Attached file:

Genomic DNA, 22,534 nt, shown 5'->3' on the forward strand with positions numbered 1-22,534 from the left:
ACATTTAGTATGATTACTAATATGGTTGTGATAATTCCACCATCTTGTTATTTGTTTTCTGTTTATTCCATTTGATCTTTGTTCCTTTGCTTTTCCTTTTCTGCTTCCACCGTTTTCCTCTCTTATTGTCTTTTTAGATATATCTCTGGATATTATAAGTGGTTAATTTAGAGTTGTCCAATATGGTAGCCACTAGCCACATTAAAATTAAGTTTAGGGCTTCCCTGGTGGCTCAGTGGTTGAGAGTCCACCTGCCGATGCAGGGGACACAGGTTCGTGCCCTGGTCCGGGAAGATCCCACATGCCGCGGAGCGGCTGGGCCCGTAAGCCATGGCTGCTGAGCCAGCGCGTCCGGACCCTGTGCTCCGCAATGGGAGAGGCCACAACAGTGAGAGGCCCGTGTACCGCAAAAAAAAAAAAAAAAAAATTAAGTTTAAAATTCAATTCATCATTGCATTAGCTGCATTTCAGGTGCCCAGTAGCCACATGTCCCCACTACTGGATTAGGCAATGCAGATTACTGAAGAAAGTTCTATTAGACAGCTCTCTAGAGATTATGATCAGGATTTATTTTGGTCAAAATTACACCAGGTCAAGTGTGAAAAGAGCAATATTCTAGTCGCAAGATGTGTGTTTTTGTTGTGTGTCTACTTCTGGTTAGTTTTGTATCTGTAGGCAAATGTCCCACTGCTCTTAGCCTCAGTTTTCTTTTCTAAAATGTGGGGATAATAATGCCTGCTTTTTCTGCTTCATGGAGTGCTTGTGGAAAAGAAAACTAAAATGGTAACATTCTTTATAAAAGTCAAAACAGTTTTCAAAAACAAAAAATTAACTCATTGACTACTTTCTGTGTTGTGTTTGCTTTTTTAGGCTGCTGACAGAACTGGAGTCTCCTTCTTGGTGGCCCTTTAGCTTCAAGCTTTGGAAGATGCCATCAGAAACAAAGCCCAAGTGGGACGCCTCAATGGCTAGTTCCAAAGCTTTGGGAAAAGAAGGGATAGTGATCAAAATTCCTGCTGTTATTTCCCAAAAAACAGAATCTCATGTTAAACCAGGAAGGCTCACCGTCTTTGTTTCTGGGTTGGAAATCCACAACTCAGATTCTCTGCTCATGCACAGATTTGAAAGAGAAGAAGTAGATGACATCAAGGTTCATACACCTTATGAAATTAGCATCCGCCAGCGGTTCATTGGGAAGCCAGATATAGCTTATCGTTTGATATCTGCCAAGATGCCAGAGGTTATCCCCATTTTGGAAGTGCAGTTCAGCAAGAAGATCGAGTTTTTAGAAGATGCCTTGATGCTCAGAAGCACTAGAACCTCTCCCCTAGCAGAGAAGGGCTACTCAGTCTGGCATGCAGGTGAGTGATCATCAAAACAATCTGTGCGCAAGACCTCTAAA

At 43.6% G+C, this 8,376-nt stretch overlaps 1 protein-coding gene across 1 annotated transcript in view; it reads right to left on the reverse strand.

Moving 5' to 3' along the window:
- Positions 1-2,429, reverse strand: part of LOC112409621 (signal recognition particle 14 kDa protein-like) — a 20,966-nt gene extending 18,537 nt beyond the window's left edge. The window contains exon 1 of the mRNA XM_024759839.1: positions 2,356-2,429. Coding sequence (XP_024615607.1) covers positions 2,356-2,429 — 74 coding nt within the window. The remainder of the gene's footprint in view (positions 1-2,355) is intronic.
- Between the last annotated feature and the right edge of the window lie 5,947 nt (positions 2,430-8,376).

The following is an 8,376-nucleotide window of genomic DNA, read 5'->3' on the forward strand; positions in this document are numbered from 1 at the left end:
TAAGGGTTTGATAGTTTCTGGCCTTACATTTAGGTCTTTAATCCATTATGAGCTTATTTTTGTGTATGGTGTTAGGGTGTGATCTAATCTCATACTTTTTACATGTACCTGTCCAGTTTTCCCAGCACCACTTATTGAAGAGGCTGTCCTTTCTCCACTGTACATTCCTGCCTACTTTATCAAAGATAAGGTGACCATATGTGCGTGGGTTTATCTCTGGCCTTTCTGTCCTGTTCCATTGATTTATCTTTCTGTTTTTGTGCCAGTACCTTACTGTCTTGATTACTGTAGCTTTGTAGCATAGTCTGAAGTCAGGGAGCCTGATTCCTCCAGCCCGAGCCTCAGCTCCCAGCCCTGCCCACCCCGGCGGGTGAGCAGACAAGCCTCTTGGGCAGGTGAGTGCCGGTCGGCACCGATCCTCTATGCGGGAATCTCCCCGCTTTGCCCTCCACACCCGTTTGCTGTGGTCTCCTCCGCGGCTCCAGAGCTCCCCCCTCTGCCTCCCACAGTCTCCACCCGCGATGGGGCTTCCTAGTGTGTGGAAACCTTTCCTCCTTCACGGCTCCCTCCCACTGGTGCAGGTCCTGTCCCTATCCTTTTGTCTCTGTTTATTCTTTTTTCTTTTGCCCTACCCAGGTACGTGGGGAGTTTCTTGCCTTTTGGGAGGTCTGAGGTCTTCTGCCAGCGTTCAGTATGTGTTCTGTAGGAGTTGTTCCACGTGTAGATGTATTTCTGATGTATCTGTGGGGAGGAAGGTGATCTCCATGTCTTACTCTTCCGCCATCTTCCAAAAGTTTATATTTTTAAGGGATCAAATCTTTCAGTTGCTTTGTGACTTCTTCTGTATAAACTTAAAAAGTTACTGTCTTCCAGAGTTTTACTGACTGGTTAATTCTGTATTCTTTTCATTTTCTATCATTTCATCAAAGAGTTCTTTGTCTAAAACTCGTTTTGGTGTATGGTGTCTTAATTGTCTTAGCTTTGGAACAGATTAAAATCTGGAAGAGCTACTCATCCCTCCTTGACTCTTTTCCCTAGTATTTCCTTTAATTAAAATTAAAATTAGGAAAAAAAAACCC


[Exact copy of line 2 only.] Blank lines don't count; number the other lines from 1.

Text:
ACATTTAGTATGATTACTAATATGGTTGTGATAATTCCACCATCTTGTTATTTGTTTTCTGTTTATTCCATTTGATCTTTGTTCCTTTGCTTTTCCTTTTCTGCTTCCACCGTTTTCCTCTCTTATTGTCTTTTTAGATATATCTCTGGATATTATAAGTGGTTAATTTAGAGTTGTCCAATATGGTAGCCACTAGCCACATTAAAATTAAGTTTAGGGCTTCCCTGGTGGCTCAGTGGTTGAGAGTCCACCTGCCGATGCAGGGGACACAGGTTCGTGCCCTGGTCCGGGAAGATCCCACATGCCGCGGAGCGGCTGGGCCCGTAAGCCATGGCTGCTGAGCCAGCGCGTCCGGACCCTGTGCTCCGCAATGGGAGAGGCCACAACAGTGAGAGGCCCGTGTACCGCAAAAAAAAAAAAAAAAAAATTAAGTTTAAAATTCAATTCATCATTGCATTAGCTGCATTTCAGGTGCCCAGTAGCCACATGTCCCCACTACTGGATTAGGCAATGCAGATTACTGAAGAAAGTTCTATTAGACAGCTCTCTAGAGATTATGATCAGGATTTATTTTGGTCAAAATTACACCAGGTCAAGTGTGAAAAGAGCAATATTCTAGTCGCAAGATGTGTGTTTTTGTTGTGTGTCTACTTCTGGTTAGTTTTGTATCTGTAGGCAAATGTCCCACTGCTCTTAGCCTCAGTTTTCTTTTCTAAAATGTGGGGATAATAATGCCTGCTTTTTCTGCTTCATGGAGTGCTTGTGGAAAAGAAAACTAAAATGGTAACATTCTTTATAAAAGTCAAAACAGTTTTCAAAAACAAAAAATTAACTCATTGACTACTTTCTGTGTTGTGTTTGCTTTTTTAGGCTGCTGACAGAACTGGAGTCTCCTTCTTGGTGGCCCTTTAGCTTCAAGCTTTGGAAGATGCCATCAGAAACAAAGCCCAAGTGGGACGCCTCAATGGCTAGTTCCAAAGCTTTGGGAAAAGAAGGGATAGTGATCAAAATTCCTGCTGTTATTTCCCAAAAAACAGAATCTCATGTTAAACCAGGAAGGCTCACCGTCTTTGTTTCTGGGTTGGAAATCCACAACTCAGATTCTCTGCTCATGCACAGATTTGAAAGAGAAGAAGTAGATGACATCAAGGTTCATACACCTTATGAAATTAGCATCCGCCAGCGGTTCATTGGGAAGCCAGATATAGCTTATCGTTTGATATCTGCCAAGATGCCAGAGGTTATCCCCATTTTGGAAGTGCAGTTCAGCAAGAAGATCGAGTTTTTAGAAGATGCCTTGATGCTCAGAAGCACTAGAACCTCTCCCCTAGCAGAGAAGGGCTACTCAGTCTGGCATGCAGGTGAGTGATCATCAAAACAATCTGTGCGCAAGACCTCTAAA